By Sheri Melnick, Pennsylvania Legislative Services | July 16, 2019


Governor Tom Wolf was joined by Pennsylvania Department of Agriculture (PDA) Secretary Russell Redding and leaders in agriculture and entomology from PDA, Penn State University, and the US Department of Agriculture (USDA) to view the treatment being conducted across the commonwealth and highlight the administration’s efforts to combat the spread of the spotted lanternfly.


Gov. Wolf examined the destruction caused by the spotted lanternfly and learned about the commonwealth’s efforts to stop the destruction and prevent the spread of the insect which is native to Asia.


Heather Leach, spotted lanternfly extension associate with Penn State University’s Department of Entomology, spoke about the short-term solutions to stop the spread of the spotted lanternfly as well as the long-term solutions involving biocontrol, which treats the insect with a fungicide. She stated that spraying with a fungicide is currently taking place in the Norristown area. Leach commented that although there are commercial insecticides available for homeowners, she cautioned that it would be best for them to use organic remedies as the testing is still continuing to determine the effectiveness of insecticides available on the market.


Officials from PDA explained that the spotted lanternfly first entered the country in 2014 on pallets and commented that their presence in Harrisburg has been due to human transportation via trains or trucks.


Leach explained that ailanthus trees, known as trees of heaven, are a habitat of the spotted lanternfly and were brought to the US from Asian regions native to the spotted lanternfly because they can be planted along streets and grow quickly.


Leo Donovall, spotted lanternfly coordinator for USDA, noted that at the present time, the spotted lanternfly has only been found in the Mid-Atlantic region. He indicated that the USDA is partnering with PDA to help slow the spread of the spotted lanternfly.


Gov. Wolf asked what has had happened to the stinkbug. Leach explained that their population is declining and asserted that scientists believe this is due to an attack by parasitoids. She asserted that there is ongoing testing of two parasitoids to determine if they will be able to impact the growth and development of the spotted lanternfly.


Leach explained that the spotted lanternfly is about an inch long when its wings are spread. She stated that it cannot fly very far and moves primarily by jumping.


PDA officials explained that the spotted lanternfly will use a tree’s vascular system to pull fluids through its body and then reject some of that as sugar water. Leach stated that when this sugar water drips onto structures, they then become covered with sooty mold which has occurred in Berks County due to the prevalence of insect there.


Leach asserted that the grapevine is “one of the places where we have seen considerable damage” from the spotted lanternfly, which can attack a grapevine with about 400 insects landing on a single vine.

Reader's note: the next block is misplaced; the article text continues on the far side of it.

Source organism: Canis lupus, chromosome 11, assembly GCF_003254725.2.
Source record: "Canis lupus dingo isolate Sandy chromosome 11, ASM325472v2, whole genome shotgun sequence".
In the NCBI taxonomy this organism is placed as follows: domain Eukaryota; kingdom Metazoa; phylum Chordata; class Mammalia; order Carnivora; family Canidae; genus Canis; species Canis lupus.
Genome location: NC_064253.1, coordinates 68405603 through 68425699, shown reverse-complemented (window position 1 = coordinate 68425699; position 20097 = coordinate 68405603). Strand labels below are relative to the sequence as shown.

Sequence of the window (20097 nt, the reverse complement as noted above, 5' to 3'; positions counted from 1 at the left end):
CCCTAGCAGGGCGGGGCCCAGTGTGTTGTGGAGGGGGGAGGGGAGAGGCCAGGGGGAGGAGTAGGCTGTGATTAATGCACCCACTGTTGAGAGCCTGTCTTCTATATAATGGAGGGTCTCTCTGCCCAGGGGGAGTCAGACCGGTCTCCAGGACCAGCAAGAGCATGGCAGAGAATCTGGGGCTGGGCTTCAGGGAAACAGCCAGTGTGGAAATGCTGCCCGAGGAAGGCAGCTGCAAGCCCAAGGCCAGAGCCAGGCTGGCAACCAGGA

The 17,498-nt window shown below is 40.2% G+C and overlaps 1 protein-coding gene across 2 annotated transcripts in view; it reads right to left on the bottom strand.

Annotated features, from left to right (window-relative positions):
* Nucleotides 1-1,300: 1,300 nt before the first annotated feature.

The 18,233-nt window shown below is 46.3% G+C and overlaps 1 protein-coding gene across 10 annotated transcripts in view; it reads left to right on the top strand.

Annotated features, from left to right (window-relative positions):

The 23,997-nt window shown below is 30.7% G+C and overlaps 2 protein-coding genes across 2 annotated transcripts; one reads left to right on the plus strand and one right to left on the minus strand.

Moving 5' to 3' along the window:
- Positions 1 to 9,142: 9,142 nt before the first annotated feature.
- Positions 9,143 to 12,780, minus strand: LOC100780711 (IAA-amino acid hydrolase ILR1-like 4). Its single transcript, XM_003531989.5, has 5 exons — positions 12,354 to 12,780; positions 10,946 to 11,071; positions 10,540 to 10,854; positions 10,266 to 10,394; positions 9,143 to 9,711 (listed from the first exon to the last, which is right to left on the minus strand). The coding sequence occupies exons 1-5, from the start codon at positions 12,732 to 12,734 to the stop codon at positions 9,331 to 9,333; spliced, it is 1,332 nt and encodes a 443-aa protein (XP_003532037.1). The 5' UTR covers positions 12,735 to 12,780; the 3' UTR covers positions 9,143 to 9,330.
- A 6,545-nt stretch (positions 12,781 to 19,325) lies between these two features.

Gov. Wolf asked what types of grapes were impacted. Leach responded that mostly wine grapes were impacted, but asserted that although Concord grapes may be affected, they are a “little bit hardier.”


Sec. Redding explained how Pennsylvania has worked with partners in neighboring states and the federal government to understand the pest, and is continuing to also work with Penn State University scientists to understand the species and implement the proper control methods. He asserted that part of the plan to control the spread of the spotted lanternfly involves having individual residents be very vigilant in their approach to dealing with the insect. He described the spotted lanternfly as an “opportunist” which was first discovered in Berks County and has now been discovered in 15 counties, with Dauphin County being the most recent.


Sec. Redding applauded the governor for his interest in solving the problem of the spotted lanternfly and acknowledged his support of the partnerships established by PDA to help in those efforts.


Gov. Wolf commented that PDA has done a “phenomenal job” partnering with organizations like the USDA, Penn State, and Good’s Tree Service. He said, “One of the things we have to do is to protect the people of Pennsylvania and that is really what we are trying to do here.” He commented that the spotted lanternfly has been found in the eastern part of Pennsylvania and New Jersey, and said that Pennsylvania is trying to figure out what best to do to stop the pest from spreading.


Leach commented that the spotted lanternfly has not only impacted fruit and grape growers but has also contributed to the environmental degradation.


Sec. Redding asserted that people should look at their hunting and camping gear to ensure that they do not have any spotted lanternflies in order to avoid transporting the insects to another location.


Gov. Wolf took questions from the press.


Can you talk about the main damage that the spotted lanternfly is causing?

Leach responded that the spotted lanternfly is a “piercing sucking feeder” and feeds on plant sap, depleting the nutrients of the plant and excreting sugar water. She explained that plants infested with the spotted lanternfly experience yellowing of their leaves.


What should people do to halt the spread of the spotted lanternfly?

Leach responded that they should report findings to PDA if they find the spotted lanternfly. She asserted that if it does spread to other counties, especially counties such as Centre or Erie where there are large populations of grapes, it is important to have PDA officials get there as soon as possible to help limit the spread and damage.